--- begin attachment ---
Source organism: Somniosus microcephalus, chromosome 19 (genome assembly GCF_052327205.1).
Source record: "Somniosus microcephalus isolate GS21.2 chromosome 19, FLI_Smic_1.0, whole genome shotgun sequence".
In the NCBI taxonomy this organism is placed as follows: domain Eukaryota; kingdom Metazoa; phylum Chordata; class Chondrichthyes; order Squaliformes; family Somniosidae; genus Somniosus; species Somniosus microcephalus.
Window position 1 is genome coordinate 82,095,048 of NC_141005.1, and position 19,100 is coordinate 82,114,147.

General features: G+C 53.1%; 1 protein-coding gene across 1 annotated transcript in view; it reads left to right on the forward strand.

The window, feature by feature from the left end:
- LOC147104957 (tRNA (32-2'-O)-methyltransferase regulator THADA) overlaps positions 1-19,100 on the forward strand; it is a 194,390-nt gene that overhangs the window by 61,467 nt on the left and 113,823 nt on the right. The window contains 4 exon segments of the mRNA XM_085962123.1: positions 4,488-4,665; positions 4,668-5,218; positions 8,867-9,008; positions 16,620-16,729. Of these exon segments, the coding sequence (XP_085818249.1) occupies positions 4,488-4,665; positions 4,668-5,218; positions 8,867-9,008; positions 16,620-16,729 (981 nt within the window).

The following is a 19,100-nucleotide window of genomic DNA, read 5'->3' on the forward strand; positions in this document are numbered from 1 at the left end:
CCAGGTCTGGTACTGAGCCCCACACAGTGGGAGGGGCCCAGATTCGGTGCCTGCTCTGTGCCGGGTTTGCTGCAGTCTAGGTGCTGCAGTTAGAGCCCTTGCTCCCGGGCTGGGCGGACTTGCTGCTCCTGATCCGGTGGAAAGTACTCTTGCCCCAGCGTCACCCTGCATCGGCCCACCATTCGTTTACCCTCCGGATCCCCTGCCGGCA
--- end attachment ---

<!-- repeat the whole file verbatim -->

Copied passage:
Source organism: Somniosus microcephalus, chromosome 19 (genome assembly GCF_052327205.1).
Source record: "Somniosus microcephalus isolate GS21.2 chromosome 19, FLI_Smic_1.0, whole genome shotgun sequence".
In the NCBI taxonomy this organism is placed as follows: domain Eukaryota; kingdom Metazoa; phylum Chordata; class Chondrichthyes; order Squaliformes; family Somniosidae; genus Somniosus; species Somniosus microcephalus.
Window position 1 is genome coordinate 82,095,048 of NC_141005.1, and position 19,100 is coordinate 82,114,147.

General features: G+C 53.1%; 1 protein-coding gene across 1 annotated transcript in view; it reads left to right on the forward strand.

The window, feature by feature from the left end:
- LOC147104957 (tRNA (32-2'-O)-methyltransferase regulator THADA) overlaps positions 1-19,100 on the forward strand; it is a 194,390-nt gene that overhangs the window by 61,467 nt on the left and 113,823 nt on the right. The window contains 4 exon segments of the mRNA XM_085962123.1: positions 4,488-4,665; positions 4,668-5,218; positions 8,867-9,008; positions 16,620-16,729. Of these exon segments, the coding sequence (XP_085818249.1) occupies positions 4,488-4,665; positions 4,668-5,218; positions 8,867-9,008; positions 16,620-16,729 (981 nt within the window).

The following is a 19,100-nucleotide window of genomic DNA, read 5'->3' on the forward strand; positions in this document are numbered from 1 at the left end:
CCAGGTCTGGTACTGAGCCCCACACAGTGGGAGGGGCCCAGATTCGGTGCCTGCTCTGTGCCGGGTTTGCTGCAGTCTAGGTGCTGCAGTTAGAGCCCTTGCTCCCGGGCTGGGCGGACTTGCTGCTCCTGATCCGGTGGAAAGTACTCTTGCCCCAGCGTCACCCTGCATCGGCCCACCATTCGTTTACCCTCCGGATCCCCTGCCGGCA